[SINGAPORE] Singapore is creating a framework that will identify and regulate certain banks here as "domestic systemically important banks", taking a leaf from global regulators who have turned a keen focus on large banks with complex operations.
While full details have not been released, one immediate implication is that foreign banks with a large retail presence here will have to incorporate their retail operations. Banks including HSBC - said to be already looking at local incorporation - and Maybank should come under the spotlight.
The decision to create a framework for systemically important banks was announced last night by deputy chairman of the Monetary Authority of Singapore (MAS) Lim Hng Kiang, who is also the Minister for Trade and Industry.
Speaking at the 41st annual dinner of the Association of Banks in Singapore (ABS), Mr Lim said creating this "explicit framework" will allow MAS to set targeted and appropriate policy measures for such banks.
He said MAS will build this framework by "drawing on the crisis experiences in other countries and international discussions on systemically important banks".
"To assess a bank's systemic importance, MAS will use factors such as its size, interconnectedness to the financial system, substitutability of the institution, and its overall complexity," Mr Lim said.
Notably, this follows the move by the Financial Stability Board in identifying a group of global banks as global systemically important banks. The Basel committee has proposed setting higher loss absorbency requirements for such banks.
These banks include several well-known Western lenders that also have a presence in Singapore, such as HSBC, JPMorgan, Barclays, BNP Paribas, Citigroup and Deutsche Bank.
Some Asian lenders that are deemed systemically important on a global basis include Bank of China and Sumitomo Mitsui.
Mr Lim said that as one example, MAS proposes to regard a bank as having a significant retail presence if its market share of resident non-bank deposits is at least 3 per cent, and if it has 150,000 or more depositors with accounts of up to $250,000.
Banks that have to locally incorporate their retail operations will need to hold two percentage points of capital above the minimum set by Basel III, which is the standard upheld for the three Singapore banks.
In 2012, Standard Chartered Bank incorporated its Singapore consumer banking business, a decision that cost the bank some US$25 million and meant a commitment to higher regulatory standards here. Citigroup did so in 2005.
Maybank and HSBC have a substantial retail presence here, and hold a Qualifying Full Bank (QFB) licence, which allows for as many as 50 branches and standalone ATMs.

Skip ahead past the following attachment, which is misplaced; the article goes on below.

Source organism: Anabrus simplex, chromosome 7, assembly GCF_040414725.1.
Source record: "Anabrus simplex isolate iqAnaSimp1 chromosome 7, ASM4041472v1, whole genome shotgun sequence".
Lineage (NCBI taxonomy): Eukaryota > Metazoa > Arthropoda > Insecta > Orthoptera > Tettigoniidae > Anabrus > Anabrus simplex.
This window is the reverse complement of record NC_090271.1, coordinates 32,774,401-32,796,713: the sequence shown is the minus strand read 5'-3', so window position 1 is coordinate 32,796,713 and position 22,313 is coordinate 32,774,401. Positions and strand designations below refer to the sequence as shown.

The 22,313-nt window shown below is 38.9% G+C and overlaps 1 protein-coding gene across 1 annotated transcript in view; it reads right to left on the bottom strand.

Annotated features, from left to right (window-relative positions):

A foreign bank that is deemed a systemically important bank in Singapore will also have to meet Singapore's prescribed liquidity coverage ratio (LCR). This ratio - which is part of Basel III regulations - seeks to ensure banks hold enough high-quality liquid assets to match their total net cash outflows over a 30-day period.
These foreign banks must meet a Singapore-dollar LCR of 100 per cent, and an all-currency LCR of 50 per cent.
Singapore banks will likewise need a Singapore-dollar LCR of 100 per cent by January 2015. They also need an all-currency LCR of 60 per cent by then; this will be raised by 10 percentage points each year until it hits 100 per cent by 2019.
Mr Lim said the lower all-currency requirement of 50 per cent for foreign banks that are systemically important "recognises that the head offices of many foreign banks are likely to be subject to LCR requirements as well".
The other foreign banks can stick with Singapore's version of liquidity coverage requirement, the minimum liquid assets (MLA).
Those banks will have to meet both the all-currency MLA and Singapore-dollar MLA at 16 per cent of their liabilities' base.
For all foreign banks, the new regulatory requirements will apply from January 2016, a year after the deadline for Singapore banks.
OCBC's head of corporate treasury, William Goh, said the bank is compliant with MAS's liquidity framework, and constantly manages its liquidity risks.
A DBS spokesman said the bank is comfortable with the liquidity requirements as they are in line with Basel III rules.
In his opening speech, Samuel Tsien, chairman of the ABS, noted the cost of "increasingly complex rules and regulations".
He cited an informal poll of six large retail banks in Singapore that showed the cost of putting in systems to meet the requirements of the US Foreign Account Tax Compliance Act came close to $30 million.